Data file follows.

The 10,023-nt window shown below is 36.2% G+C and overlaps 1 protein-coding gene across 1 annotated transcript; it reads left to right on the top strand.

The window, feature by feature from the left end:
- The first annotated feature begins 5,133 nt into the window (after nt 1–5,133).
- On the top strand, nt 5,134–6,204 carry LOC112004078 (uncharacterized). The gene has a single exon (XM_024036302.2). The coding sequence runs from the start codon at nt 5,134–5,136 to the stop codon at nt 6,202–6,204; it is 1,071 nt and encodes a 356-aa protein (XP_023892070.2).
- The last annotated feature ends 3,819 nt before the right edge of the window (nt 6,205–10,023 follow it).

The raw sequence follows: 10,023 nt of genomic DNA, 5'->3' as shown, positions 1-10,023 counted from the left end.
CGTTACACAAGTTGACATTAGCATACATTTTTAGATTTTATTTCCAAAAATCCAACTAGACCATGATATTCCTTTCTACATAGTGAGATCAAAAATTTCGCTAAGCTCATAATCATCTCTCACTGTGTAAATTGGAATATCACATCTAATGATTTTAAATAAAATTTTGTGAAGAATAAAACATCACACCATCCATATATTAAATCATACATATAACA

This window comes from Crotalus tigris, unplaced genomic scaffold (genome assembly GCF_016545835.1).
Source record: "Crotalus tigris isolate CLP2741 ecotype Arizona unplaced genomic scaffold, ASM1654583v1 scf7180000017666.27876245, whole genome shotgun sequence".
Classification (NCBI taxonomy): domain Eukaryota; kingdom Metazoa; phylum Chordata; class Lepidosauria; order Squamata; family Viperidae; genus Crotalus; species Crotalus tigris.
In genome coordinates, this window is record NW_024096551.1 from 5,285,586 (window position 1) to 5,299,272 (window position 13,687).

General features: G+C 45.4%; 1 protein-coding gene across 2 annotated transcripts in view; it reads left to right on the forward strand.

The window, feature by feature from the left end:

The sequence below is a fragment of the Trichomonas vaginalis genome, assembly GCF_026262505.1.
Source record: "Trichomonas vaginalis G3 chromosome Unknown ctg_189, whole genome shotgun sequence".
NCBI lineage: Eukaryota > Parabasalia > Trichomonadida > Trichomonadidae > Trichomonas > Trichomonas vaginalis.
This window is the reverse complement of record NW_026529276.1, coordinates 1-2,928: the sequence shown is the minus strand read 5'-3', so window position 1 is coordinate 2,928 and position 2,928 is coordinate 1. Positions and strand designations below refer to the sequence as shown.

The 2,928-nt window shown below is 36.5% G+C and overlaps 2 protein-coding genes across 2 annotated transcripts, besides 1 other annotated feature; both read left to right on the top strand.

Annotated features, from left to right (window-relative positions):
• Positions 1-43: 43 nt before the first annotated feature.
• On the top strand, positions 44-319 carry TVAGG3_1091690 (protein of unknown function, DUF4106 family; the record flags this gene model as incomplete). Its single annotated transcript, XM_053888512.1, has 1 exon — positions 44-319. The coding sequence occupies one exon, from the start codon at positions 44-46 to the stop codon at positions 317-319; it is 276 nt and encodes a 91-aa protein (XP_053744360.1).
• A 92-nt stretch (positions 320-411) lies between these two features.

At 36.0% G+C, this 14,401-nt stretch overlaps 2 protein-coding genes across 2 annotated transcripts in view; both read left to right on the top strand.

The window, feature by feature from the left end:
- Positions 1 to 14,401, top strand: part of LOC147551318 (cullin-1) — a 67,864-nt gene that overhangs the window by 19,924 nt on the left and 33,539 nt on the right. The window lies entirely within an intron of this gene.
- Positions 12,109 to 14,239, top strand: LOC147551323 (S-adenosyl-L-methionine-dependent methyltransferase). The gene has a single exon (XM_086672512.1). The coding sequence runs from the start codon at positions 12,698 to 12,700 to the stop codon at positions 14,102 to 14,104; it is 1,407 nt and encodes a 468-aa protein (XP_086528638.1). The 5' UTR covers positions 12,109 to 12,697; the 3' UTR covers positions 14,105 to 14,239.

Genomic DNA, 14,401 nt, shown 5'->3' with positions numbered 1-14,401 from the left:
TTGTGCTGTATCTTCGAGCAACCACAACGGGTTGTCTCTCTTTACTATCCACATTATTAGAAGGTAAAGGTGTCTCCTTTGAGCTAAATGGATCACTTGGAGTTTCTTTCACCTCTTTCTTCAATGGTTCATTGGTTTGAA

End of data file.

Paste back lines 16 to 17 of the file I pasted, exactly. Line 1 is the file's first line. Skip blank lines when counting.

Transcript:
NCBI lineage: Eukaryota > Parabasalia > Trichomonadida > Trichomonadidae > Trichomonas > Trichomonas vaginalis.
This window is the reverse complement of record NW_026529276.1, coordinates 1-2,928: the sequence shown is the minus strand read 5'-3', so window position 1 is coordinate 2,928 and position 2,928 is coordinate 1. Positions and strand designations below refer to the sequence as shown.